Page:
Two to three years ago before the Islamic State even broke from al Qaeda, Mateen was likely closer to the beginning of his radicalization. With no criminal record, he may not have resolved to commit violence or shown any tendency to act at that time. The FBI has only a brief snapshot to assess suspects among a sea of Islamic State-inspired terrorism leads and cases. As FBI Director James Comey noted, the FBI’s caseload has been overwhelmed with Islamic State inquiries. Deciding which cases to focus on, absent strong connections back to jihadist groups, becomes nothing more than guesswork.
Until recently, the United States has been lucky to avoid this recent wave of Islamic State terrorism. But today, the number of inspired supporters willing to undertake violence for the group is staggering. Attacks on the homeland were bound to happen; it was never a matter of if, but when. Ultimately, looking backward will prove futile.
Moving forward, Orlando and San Bernardino do beg the question of how the United States must improve counterterrorism to effectively confront a new social media-connected, globally inspired breed of terrorists.
The United States has invested heavily to harden symbolic targets and transportation hubs. But inspired terrorists’ greatest successes have come by attacking soft targets anywhere, using weapons almost anyone can buy or build.
This points to a second challenge. Aggressive law enforcement investigations, until recently, have consistently picked off emerging plots by employing undercover agents and informants. But today’s inspired attacks have shown few conspirators. Attackers have operated largely independently and set off few precursors that would have tipped off law enforcement or the community. Even when they do surface briefly during investigations, today’s actors are too many in number to effectively track and provide too little probable cause to justify or legally warrant an extensive investigation.
The third challenge comes in the form of countering violent extremism (CVE) — staving off the causes of anger, hatred, and radicalization before a terrorist gets to the decision-making moment or planning cycle of an attack on innocent Americans. Washington and the law enforcement community have talked for years about the need for extensive CVE programming to deter homegrown terror. Community policing in vulnerable neighborhoods and connecting with parents and peers have been pushed as pre-emptive measures for identifying and demobilizing extremists. When all was said and done, however, more has been said than done in the CVE arena. Programs are discussed but few are executed.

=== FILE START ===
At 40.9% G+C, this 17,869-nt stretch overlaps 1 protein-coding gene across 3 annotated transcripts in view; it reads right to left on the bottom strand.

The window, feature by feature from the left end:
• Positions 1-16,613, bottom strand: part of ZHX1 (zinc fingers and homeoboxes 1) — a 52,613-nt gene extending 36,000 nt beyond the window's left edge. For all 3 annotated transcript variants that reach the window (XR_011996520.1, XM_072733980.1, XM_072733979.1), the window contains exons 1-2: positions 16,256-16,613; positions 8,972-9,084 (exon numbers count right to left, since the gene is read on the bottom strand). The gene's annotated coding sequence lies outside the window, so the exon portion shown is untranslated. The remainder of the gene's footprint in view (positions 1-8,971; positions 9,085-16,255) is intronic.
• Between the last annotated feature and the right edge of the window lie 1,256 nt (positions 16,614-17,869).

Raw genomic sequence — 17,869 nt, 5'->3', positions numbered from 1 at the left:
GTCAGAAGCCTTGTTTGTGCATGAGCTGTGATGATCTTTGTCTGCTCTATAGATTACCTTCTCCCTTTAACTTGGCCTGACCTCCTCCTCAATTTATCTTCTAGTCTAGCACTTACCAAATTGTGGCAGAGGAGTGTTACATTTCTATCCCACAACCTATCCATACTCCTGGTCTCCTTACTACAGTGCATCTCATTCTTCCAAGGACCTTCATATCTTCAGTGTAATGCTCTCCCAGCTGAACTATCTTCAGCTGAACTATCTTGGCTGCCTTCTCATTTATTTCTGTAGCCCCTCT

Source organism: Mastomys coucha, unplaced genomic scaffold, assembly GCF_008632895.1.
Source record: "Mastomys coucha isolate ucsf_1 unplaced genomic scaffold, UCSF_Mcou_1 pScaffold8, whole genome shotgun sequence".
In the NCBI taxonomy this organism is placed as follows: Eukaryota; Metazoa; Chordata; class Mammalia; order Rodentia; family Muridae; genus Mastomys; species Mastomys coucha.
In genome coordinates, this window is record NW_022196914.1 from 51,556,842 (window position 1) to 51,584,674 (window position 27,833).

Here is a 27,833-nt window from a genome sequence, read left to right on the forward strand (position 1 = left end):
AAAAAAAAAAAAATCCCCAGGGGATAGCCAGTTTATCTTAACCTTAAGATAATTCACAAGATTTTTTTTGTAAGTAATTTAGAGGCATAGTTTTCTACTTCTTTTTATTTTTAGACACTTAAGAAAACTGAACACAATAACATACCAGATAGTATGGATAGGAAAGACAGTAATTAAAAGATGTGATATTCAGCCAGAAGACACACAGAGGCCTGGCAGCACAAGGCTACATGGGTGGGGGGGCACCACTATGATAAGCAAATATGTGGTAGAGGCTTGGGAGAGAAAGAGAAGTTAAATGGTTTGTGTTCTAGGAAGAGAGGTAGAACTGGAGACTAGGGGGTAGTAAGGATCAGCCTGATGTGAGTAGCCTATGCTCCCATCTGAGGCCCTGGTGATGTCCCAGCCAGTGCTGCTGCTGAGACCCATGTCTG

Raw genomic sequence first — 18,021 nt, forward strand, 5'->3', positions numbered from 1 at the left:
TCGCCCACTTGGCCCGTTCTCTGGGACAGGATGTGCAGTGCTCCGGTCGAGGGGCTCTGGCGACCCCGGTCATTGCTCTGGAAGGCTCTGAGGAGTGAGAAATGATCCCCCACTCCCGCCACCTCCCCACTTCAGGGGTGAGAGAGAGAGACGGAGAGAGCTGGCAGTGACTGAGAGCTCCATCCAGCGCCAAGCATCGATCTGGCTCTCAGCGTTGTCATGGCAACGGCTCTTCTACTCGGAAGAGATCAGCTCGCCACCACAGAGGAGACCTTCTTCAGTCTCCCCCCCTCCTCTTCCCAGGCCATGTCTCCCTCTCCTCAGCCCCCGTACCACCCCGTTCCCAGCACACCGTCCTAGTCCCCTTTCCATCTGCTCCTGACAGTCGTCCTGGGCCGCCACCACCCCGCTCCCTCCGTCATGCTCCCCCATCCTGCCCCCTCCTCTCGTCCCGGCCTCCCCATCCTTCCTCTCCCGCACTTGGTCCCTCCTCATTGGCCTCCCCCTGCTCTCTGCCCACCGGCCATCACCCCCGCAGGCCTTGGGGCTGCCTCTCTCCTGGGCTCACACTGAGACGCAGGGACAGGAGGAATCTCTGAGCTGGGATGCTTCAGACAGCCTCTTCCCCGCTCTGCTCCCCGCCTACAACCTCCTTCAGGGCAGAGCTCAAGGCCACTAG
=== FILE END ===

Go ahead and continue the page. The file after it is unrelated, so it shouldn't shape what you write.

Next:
Even where inspired Islamic State extremists have emerged, their recruitment often demonstrates no particular community from which they emerge. Donald Trump says that Muslims “must cooperate with law enforcement and turn in the people who they know are bad — and they do know where they are.” But how would the community have detected the San Bernardino attackers — whose mother lived with them and even cared for their child while they were killing co-workers? Likewise, Mateen’s father claims he knew nothing of his son’s plans to attack the nightclub. If those closest to the emerging terrorists can’t even see their radicalization, how can we expect to detect them before they undertake violence?
Unfortunately, the United States won’t have much time to answer these questions on how to stop this new breed of terrorism. The Islamic State’s network of global supporters has shown before that successful terrorist attacks beget further attempts. Any Islamic State sympathizer debating whether to launch his or her own violent operation will be inspired and mobilized by Mateen’s success. In the immediate future, the United States, along with the rest of the West, will need to push aggressively on any available lead in hopes of preventing any newly mobilized sympathizer from trying to duplicate the Orlando success. The question is not how many are out there trying. There are many. The challenge is identifying who is next, and finding them before shots are fired.